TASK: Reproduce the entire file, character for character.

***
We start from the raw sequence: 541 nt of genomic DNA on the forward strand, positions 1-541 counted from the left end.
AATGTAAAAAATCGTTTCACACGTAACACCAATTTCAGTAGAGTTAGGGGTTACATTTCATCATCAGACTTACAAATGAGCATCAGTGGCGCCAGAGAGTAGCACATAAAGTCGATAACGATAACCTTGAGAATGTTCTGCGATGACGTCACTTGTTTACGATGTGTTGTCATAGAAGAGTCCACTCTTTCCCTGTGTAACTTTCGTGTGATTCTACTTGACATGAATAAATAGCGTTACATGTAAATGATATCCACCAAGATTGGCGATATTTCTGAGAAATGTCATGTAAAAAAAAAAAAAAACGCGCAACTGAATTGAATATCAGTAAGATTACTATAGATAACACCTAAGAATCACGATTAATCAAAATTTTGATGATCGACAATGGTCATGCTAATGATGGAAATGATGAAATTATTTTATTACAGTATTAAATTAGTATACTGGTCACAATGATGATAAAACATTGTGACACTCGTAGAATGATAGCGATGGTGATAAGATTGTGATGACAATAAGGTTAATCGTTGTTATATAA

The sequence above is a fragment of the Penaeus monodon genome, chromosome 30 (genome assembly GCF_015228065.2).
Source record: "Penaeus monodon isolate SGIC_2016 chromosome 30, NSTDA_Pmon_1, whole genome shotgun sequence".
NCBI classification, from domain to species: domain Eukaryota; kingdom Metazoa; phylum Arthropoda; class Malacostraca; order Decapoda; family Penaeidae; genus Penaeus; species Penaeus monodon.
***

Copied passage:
We start from the raw sequence: 541 nt of genomic DNA on the forward strand, positions 1-541 counted from the left end.
AATGTAAAAAATCGTTTCACACGTAACACCAATTTCAGTAGAGTTAGGGGTTACATTTCATCATCAGACTTACAAATGAGCATCAGTGGCGCCAGAGAGTAGCACATAAAGTCGATAACGATAACCTTGAGAATGTTCTGCGATGACGTCACTTGTTTACGATGTGTTGTCATAGAAGAGTCCACTCTTTCCCTGTGTAACTTTCGTGTGATTCTACTTGACATGAATAAATAGCGTTACATGTAAATGATATCCACCAAGATTGGCGATATTTCTGAGAAATGTCATGTAAAAAAAAAAAAAAACGCGCAACTGAATTGAATATCAGTAAGATTACTATAGATAACACCTAAGAATCACGATTAATCAAAATTTTGATGATCGACAATGGTCATGCTAATGATGGAAATGATGAAATTATTTTATTACAGTATTAAATTAGTATACTGGTCACAATGATGATAAAACATTGTGACACTCGTAGAATGATAGCGATGGTGATAAGATTGTGATGACAATAAGGTTAATCGTTGTTATATAA

The sequence above is a fragment of the Penaeus monodon genome, chromosome 30 (genome assembly GCF_015228065.2).
Source record: "Penaeus monodon isolate SGIC_2016 chromosome 30, NSTDA_Pmon_1, whole genome shotgun sequence".
NCBI classification, from domain to species: domain Eukaryota; kingdom Metazoa; phylum Arthropoda; class Malacostraca; order Decapoda; family Penaeidae; genus Penaeus; species Penaeus monodon.